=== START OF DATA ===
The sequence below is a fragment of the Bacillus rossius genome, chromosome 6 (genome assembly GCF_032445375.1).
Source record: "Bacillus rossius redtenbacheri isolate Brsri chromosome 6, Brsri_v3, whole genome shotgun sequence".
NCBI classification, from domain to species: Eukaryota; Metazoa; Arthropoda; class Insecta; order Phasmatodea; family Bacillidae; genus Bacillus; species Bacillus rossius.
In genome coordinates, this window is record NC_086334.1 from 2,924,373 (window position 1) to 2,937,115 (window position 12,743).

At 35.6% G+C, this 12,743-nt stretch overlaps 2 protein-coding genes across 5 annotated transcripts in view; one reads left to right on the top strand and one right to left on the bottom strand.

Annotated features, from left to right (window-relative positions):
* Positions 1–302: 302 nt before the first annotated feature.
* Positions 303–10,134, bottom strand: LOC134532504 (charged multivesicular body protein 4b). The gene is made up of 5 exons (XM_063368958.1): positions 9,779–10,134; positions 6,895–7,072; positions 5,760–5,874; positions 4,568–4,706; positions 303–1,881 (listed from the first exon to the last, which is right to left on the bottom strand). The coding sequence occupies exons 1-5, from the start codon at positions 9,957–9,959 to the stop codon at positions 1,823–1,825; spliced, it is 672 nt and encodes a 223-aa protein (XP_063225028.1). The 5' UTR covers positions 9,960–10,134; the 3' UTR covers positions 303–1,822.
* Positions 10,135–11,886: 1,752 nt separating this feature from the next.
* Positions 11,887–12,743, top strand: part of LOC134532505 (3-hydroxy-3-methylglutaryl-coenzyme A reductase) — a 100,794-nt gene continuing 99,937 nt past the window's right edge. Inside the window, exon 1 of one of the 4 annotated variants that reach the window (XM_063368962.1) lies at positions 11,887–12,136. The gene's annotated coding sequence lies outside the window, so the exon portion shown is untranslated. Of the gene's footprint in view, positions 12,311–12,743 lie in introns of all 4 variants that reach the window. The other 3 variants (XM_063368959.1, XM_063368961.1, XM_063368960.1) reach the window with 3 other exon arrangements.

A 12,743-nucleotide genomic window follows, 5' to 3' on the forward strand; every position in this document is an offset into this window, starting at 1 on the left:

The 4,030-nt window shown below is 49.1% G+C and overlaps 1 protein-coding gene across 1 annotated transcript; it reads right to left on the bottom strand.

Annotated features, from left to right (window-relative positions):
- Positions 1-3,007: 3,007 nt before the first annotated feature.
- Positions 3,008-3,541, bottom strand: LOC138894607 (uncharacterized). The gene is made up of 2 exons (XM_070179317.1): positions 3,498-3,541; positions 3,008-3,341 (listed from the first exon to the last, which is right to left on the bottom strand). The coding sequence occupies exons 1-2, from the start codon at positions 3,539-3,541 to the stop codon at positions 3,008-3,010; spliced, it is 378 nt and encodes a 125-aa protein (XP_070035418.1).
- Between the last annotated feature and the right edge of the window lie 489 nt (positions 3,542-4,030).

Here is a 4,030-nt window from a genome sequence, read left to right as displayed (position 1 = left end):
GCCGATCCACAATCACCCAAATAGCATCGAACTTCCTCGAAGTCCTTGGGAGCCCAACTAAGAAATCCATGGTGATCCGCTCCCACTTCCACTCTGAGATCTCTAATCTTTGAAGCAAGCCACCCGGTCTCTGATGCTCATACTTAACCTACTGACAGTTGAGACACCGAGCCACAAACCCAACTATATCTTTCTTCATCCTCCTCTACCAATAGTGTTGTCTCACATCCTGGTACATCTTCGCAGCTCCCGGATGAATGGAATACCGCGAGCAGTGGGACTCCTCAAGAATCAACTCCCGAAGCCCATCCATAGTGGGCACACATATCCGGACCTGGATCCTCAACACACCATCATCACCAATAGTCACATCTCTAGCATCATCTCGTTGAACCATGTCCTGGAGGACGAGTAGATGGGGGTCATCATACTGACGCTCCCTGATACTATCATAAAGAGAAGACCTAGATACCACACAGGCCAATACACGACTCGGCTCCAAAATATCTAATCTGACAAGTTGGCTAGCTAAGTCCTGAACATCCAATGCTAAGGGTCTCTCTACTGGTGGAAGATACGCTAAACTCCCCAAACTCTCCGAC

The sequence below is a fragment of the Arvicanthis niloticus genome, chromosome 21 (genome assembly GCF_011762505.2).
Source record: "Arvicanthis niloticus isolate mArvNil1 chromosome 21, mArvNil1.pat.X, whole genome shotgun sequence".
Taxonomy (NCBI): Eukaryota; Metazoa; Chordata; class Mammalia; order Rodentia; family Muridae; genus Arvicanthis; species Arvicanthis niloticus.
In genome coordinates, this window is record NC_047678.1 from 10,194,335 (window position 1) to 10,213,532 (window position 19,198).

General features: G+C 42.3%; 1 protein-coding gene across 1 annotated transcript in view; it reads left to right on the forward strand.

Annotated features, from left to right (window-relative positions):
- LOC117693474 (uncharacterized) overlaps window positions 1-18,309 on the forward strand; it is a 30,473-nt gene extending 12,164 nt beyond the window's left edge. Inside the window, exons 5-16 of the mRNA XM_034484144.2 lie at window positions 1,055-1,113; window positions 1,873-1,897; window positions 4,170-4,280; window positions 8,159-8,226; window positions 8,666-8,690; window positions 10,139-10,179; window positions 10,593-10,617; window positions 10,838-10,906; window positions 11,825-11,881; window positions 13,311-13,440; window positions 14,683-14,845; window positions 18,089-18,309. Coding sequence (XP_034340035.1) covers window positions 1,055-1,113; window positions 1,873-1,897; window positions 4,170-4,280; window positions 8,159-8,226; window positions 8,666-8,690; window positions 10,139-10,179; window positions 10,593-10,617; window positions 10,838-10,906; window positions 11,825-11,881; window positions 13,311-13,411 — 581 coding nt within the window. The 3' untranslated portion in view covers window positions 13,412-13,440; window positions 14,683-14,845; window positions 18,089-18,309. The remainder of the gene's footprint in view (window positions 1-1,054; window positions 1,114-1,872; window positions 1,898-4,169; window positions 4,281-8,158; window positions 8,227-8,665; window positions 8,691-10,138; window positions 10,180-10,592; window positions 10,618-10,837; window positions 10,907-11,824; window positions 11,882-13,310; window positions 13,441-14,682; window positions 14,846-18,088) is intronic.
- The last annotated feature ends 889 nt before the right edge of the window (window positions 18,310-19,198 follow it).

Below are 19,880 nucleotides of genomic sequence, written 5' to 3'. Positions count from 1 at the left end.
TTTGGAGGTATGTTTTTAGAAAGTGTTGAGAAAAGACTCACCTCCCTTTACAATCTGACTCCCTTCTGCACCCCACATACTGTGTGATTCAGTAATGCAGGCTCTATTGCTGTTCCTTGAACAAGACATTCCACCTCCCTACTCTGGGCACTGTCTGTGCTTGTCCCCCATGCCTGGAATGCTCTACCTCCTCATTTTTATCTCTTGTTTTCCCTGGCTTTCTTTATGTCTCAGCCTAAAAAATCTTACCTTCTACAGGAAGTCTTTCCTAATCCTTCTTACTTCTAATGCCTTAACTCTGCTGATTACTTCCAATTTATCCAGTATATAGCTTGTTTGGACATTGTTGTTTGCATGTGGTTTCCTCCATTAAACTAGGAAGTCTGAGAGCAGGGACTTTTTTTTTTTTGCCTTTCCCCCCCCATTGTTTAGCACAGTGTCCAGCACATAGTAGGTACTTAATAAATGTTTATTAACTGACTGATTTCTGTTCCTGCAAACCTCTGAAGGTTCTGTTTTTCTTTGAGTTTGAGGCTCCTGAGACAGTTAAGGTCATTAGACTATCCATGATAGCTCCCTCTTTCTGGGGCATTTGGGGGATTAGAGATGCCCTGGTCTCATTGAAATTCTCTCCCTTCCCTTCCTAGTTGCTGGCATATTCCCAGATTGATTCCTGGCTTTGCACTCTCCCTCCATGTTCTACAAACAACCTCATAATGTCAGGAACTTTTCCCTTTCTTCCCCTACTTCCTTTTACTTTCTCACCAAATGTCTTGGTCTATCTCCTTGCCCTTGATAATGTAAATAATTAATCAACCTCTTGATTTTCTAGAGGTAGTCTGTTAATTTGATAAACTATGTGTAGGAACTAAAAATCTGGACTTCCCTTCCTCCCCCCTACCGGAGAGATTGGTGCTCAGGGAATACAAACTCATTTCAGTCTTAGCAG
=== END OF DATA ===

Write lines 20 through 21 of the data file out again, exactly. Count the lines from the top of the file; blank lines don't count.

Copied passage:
Source record: "Arvicanthis niloticus isolate mArvNil1 chromosome 21, mArvNil1.pat.X, whole genome shotgun sequence".
Taxonomy (NCBI): Eukaryota; Metazoa; Chordata; class Mammalia; order Rodentia; family Muridae; genus Arvicanthis; species Arvicanthis niloticus.